Sergio Pinto was one of those borrowers. Pinto and his wife put down 5% to buy a $1.28 million house, their third, in Carmichael, Calif., in late 2006. No one ever asked Pinto to prove his income, which he says was a combined $200,000 for him and his wife at the time. Two weeks ago, Pinto and his wife moved out of the house for good. Theirs is just one of 2,512 loans in the Goldman deal -- more than half of the total -- that have either ended up in foreclosure, landed in bankruptcy court, or on which payments are no longer being made. "It was all about 'We can get you into the house,' and I wanted in," says Pinto, 39. "But the payments climbed to $6,000 a month. We just couldn't afford it anymore."
Even going by the prospectus Goldman distributed to investors at the time of the offering, the loans in FHLT 2006-E were risky bets. The deal was named after the now-defunct California mortgage brokerage by the same name that made all the loans in the trust. Fremont was known to be among the most lax lenders in the country. According to the original offering documents, 652 of the loans in FHLT 2006-E, or 13%, were made to borrowers with credit scores of 549 or worse - a score that would barely qualify you for a cell phone these days. Nearly 37% of the loans in the trust, or 1,857, were made to borrowers who were never asked to prove their income. More than a quarter of the loans were made to borrowers in California, one of the most overheated real estate markets at the time. Yet, the California loans in Fremont's portfolio had an average size of more than $330,000 to borrowers with credit scores that on average didn't break the mid-600s. So perhaps it's no surprise that, just 12 months after Goldman sold the deal, 32% of the mortgages in the trust had gone bad. Over 350 had entered foreclosure. Borrowers in another 785 mortgages hadn't made a payment in over a month.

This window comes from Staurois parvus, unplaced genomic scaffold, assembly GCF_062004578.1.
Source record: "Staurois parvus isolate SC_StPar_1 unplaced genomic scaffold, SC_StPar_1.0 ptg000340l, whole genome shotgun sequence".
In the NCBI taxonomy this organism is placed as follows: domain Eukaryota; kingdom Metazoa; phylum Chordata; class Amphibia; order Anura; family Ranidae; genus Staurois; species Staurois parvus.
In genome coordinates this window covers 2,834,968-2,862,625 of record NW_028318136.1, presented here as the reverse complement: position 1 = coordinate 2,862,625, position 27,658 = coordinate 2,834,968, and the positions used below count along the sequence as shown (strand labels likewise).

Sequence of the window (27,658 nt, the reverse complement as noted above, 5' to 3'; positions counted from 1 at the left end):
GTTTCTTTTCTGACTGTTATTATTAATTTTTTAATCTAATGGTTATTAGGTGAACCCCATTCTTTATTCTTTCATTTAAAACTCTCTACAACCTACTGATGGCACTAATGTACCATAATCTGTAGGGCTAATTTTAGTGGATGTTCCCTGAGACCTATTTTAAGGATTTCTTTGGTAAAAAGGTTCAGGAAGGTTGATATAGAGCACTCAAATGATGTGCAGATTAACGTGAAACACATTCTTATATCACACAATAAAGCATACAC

But what makes FHLT 2006-E potentially fraudulent, and why the SEC is likely to sue Goldman, is that it appears the firm knew that even compared to the incredibly low standards it stated it was using to select loans for the deal, the mortgages Goldman actually sold to investors were a good deal worse. For instance, the deal's prospectus that Goldman assembled and distributed to investors, and filed with the SEC, said that there was only one home loan out of 5,012 in the Fremont trust, or 0.01%, in which a borrower had taken out more than their house was worth. But an audit conducted for the FHFA suit found that at least 1,179 loans in FHLT 2006-E, or 23.5%, were already underwater at the time Goldman was pitching the deal to investors. The suit alleges that Goldman also hid the number of loans in the Fremont trust that were made to real estate investors, which are generally considered riskier than a loan to someone who intends to live in a house themselves. Goldman's pitch claimed that just under 14% of the loans in FHLT 2006-E were made to investors. In fact, that number was over 24%.
"We found that major financial institutions had information of the defective nature of the loans they were packaging and selling that they never disclosed to investors," says Phil Angelides, who was the head of the Financial Crisis Inquiry Commission. "It was seminal to the cause of the financial crisis."